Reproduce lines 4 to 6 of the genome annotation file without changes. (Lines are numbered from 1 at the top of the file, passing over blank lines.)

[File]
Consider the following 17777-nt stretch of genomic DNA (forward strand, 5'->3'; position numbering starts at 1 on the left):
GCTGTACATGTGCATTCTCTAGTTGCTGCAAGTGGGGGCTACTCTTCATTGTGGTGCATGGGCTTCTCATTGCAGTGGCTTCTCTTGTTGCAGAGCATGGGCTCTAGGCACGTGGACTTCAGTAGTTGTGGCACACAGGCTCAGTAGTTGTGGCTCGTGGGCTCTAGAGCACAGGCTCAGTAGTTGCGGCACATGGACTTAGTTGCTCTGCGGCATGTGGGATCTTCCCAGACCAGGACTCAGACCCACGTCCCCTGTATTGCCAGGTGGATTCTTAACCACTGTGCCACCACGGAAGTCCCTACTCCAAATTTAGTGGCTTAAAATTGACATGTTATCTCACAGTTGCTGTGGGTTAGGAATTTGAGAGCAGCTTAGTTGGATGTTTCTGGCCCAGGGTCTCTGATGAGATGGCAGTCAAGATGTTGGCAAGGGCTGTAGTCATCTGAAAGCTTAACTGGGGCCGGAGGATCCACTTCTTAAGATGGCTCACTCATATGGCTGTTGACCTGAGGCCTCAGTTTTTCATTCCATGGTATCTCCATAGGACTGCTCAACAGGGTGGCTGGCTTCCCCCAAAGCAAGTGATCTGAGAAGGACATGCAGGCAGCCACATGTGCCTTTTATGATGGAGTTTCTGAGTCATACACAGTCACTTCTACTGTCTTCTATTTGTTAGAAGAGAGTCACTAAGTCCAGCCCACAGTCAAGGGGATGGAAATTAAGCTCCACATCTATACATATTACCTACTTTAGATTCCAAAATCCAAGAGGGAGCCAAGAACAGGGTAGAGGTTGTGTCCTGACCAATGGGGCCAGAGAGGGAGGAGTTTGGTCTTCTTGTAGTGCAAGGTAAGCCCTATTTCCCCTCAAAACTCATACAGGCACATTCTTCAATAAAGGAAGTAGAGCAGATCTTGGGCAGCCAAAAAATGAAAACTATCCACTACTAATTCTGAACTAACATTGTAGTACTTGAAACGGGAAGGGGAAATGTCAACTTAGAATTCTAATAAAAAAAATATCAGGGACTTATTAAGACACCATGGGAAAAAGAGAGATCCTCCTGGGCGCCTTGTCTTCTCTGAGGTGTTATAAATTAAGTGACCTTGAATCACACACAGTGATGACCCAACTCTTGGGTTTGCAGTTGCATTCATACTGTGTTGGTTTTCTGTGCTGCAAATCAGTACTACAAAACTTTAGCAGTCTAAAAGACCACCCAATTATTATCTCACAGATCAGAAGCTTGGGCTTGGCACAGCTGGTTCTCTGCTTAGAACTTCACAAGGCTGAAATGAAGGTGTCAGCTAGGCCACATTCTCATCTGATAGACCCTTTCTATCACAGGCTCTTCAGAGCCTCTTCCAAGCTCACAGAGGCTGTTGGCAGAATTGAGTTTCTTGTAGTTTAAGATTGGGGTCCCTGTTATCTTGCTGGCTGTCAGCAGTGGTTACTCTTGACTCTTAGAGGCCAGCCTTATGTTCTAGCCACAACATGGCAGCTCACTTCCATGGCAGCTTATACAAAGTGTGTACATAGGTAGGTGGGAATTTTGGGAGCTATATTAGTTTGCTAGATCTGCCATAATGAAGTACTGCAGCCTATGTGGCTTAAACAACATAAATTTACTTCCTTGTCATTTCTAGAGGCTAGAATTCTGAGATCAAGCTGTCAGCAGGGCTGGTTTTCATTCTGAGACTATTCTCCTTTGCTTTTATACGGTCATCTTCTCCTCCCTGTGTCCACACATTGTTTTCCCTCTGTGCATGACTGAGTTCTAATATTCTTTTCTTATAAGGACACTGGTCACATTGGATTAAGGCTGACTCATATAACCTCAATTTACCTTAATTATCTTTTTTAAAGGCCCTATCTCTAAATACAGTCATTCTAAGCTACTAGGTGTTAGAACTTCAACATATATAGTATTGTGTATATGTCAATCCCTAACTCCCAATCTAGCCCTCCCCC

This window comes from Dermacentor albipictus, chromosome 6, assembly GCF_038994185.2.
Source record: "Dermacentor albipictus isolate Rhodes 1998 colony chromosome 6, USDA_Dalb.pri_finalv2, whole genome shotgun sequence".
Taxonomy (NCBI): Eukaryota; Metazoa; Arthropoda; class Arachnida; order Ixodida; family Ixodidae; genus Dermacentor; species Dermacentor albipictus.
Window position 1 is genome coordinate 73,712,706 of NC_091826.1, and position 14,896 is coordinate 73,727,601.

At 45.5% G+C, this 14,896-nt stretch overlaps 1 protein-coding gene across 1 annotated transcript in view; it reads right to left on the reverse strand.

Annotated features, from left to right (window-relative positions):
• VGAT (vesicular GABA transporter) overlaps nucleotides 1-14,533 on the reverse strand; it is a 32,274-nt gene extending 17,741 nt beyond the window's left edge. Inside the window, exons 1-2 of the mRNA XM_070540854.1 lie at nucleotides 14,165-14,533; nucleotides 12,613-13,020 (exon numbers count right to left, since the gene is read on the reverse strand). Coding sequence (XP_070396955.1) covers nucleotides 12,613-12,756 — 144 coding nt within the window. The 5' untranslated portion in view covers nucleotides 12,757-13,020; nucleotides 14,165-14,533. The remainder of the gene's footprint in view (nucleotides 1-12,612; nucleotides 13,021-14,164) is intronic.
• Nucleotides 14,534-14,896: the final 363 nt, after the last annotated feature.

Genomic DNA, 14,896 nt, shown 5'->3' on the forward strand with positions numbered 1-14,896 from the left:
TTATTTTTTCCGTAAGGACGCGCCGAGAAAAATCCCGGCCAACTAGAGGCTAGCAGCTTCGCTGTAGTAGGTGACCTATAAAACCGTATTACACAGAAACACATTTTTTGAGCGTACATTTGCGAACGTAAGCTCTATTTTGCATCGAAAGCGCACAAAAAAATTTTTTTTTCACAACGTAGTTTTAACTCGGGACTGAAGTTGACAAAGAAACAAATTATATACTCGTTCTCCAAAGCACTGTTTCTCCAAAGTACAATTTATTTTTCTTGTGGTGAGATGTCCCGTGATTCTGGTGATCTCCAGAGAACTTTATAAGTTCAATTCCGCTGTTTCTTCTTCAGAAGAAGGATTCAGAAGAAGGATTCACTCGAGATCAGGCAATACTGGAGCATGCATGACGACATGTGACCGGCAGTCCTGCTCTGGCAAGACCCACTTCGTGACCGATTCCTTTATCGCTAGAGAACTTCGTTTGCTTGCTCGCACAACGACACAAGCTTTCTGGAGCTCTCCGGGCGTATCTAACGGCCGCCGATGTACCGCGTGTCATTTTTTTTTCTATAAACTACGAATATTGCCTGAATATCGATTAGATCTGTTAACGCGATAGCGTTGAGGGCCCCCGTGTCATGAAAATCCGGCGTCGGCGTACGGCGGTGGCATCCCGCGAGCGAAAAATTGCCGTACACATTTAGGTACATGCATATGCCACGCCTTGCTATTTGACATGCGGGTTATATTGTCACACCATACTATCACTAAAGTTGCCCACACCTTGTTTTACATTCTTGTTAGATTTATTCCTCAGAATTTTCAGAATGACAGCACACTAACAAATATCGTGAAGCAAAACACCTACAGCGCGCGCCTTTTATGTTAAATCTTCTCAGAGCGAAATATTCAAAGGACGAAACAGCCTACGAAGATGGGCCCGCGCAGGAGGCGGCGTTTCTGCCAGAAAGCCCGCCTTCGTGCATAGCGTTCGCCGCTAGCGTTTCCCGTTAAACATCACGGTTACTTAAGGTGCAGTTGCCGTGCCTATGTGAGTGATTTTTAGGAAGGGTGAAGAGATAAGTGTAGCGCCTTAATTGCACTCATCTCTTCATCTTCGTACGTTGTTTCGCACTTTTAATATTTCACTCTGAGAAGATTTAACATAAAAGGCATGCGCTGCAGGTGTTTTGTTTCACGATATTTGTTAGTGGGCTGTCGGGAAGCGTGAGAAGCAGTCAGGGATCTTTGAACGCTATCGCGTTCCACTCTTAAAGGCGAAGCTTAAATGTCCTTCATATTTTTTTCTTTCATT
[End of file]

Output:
Source record: "Dermacentor albipictus isolate Rhodes 1998 colony chromosome 6, USDA_Dalb.pri_finalv2, whole genome shotgun sequence".
Taxonomy (NCBI): Eukaryota; Metazoa; Arthropoda; class Arachnida; order Ixodida; family Ixodidae; genus Dermacentor; species Dermacentor albipictus.
Window position 1 is genome coordinate 73,712,706 of NC_091826.1, and position 14,896 is coordinate 73,727,601.